Tow Tea: Parsing Tech Talk
For any journalist writing about science or technology it is not uncommon to hear scientists and subject experts complain about how news organizations get facts or interpretations wrong in their stories. With technology today becoming more ubiquitous than ever before, there is an increasing interest in stories about science and technology. Consequently, are very often faced with the challenge of decoding complex technology and science jargon in the process of communicating these topics to lay readers.
On November 5, the Tow Center hosted a Tow Tea entitled “Parsing Tech Talk” in which data artist and Intercept staffer Josh Begley joined Marguerite Holloway – science journalist and Director of Columbia Journalism School’s Science and Environmental Journalism program – to help journalists think about how to write science and technology pieces that are accurate and meaningful to a wide audience.
“Don’t try and ask the big questions on the implications of the research study, because if you do, [experts] will freeze up because they don’t want to speculate and make inferences about things,” said Professor Holloway. “Ask specific, narrow questions.”
“For instance, you could pick out the methodology, or a graph or something else in the middle of the paper that you don’t understand, and ask them about it. This shows them that you have engaged with their work and are interested in getting the details. Then they begin to trust you, open up and give you the bigger picture.”
Professor Holloway also indicated that while scientists are still wary about journalists getting things wrong, they are often interested in the publicity they can offer, as funding grows tighter and grant requirements often now include a public outreach component.
As readers may be put off by jargon and technical terms, it is important to find interesting metaphors that can still accurately capture new trends and developments.
Josh Begley, a data artist at The Intercept, suggests that visualizing information using maps or graphs as part of the reporting process can help when one is trying to understand a technical topic. “My process in trying to understand complex things is a visual process. I like to for instance make a map to understand how things work, but treat it as something that can stay behind the curtains,” he says.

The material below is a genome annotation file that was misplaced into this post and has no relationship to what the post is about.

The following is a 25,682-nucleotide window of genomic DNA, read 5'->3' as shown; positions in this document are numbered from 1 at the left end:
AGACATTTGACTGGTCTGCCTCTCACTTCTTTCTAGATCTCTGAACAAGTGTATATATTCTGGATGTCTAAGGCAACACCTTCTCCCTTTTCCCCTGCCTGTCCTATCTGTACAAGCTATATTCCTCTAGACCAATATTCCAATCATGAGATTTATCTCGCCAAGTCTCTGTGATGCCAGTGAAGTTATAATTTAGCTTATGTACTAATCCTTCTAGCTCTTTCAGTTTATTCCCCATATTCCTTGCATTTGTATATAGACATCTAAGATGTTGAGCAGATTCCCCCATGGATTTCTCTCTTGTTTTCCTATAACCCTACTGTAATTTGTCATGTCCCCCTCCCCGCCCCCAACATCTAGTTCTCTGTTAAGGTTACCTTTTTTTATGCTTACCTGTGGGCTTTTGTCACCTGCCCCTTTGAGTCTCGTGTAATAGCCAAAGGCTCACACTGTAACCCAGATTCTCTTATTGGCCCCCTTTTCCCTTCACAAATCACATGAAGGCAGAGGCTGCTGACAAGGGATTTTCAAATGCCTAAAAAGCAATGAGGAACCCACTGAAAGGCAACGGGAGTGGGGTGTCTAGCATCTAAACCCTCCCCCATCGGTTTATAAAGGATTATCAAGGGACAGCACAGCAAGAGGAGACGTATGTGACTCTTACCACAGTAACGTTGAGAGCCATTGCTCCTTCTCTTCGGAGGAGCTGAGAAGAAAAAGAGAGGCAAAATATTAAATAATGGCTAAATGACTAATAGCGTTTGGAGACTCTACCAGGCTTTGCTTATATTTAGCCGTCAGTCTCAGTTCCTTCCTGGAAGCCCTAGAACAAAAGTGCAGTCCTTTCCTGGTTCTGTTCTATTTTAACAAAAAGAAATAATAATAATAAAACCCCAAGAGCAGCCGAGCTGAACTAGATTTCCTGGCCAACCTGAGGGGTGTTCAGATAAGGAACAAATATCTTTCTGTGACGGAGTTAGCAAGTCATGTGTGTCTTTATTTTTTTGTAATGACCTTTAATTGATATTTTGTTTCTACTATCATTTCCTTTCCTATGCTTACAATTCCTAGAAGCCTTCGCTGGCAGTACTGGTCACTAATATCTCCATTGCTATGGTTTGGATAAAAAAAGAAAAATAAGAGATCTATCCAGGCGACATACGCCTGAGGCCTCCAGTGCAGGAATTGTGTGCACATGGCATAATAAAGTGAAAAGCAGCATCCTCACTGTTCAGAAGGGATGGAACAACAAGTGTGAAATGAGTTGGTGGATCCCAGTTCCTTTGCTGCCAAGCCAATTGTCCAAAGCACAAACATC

This will also help understand things creatively and explain them without using clichés, Begley says.
Equally important is developing relationships with sources and experts off of whom you can bounce story ideas. According to Begley, getting outside one’s “echo chamber,” is an important part of push one’s craft forward when doing science and technology journalism.
But what about professional training in math or statistics – is this a necessity for science and technology journalists? The panelists agreed that while one need not be trained in a particular subject in order to cover it, it is important to know your own limitations. One must be able to think critically about technical material, but also know when to look for help.
Another point that one needs to keep in mind while covering science and technology stories is to include any gaps and uncertainties that may be present in the data or the content. “There is nothing better than reading a story that is honest about whatever is uncertain,” Begley says.
Over time, journalists working in these areas will gain expertise, meaning that the jargon is no longer new or incomprehensible. Professor Holloway pointed out that this can be a pitfall, and that it is important to recall how one first reacted to a particular topic or phrase. “You need to make note of what strikes you when you initially read it. It is important to maintain awareness of the novice’s experience.”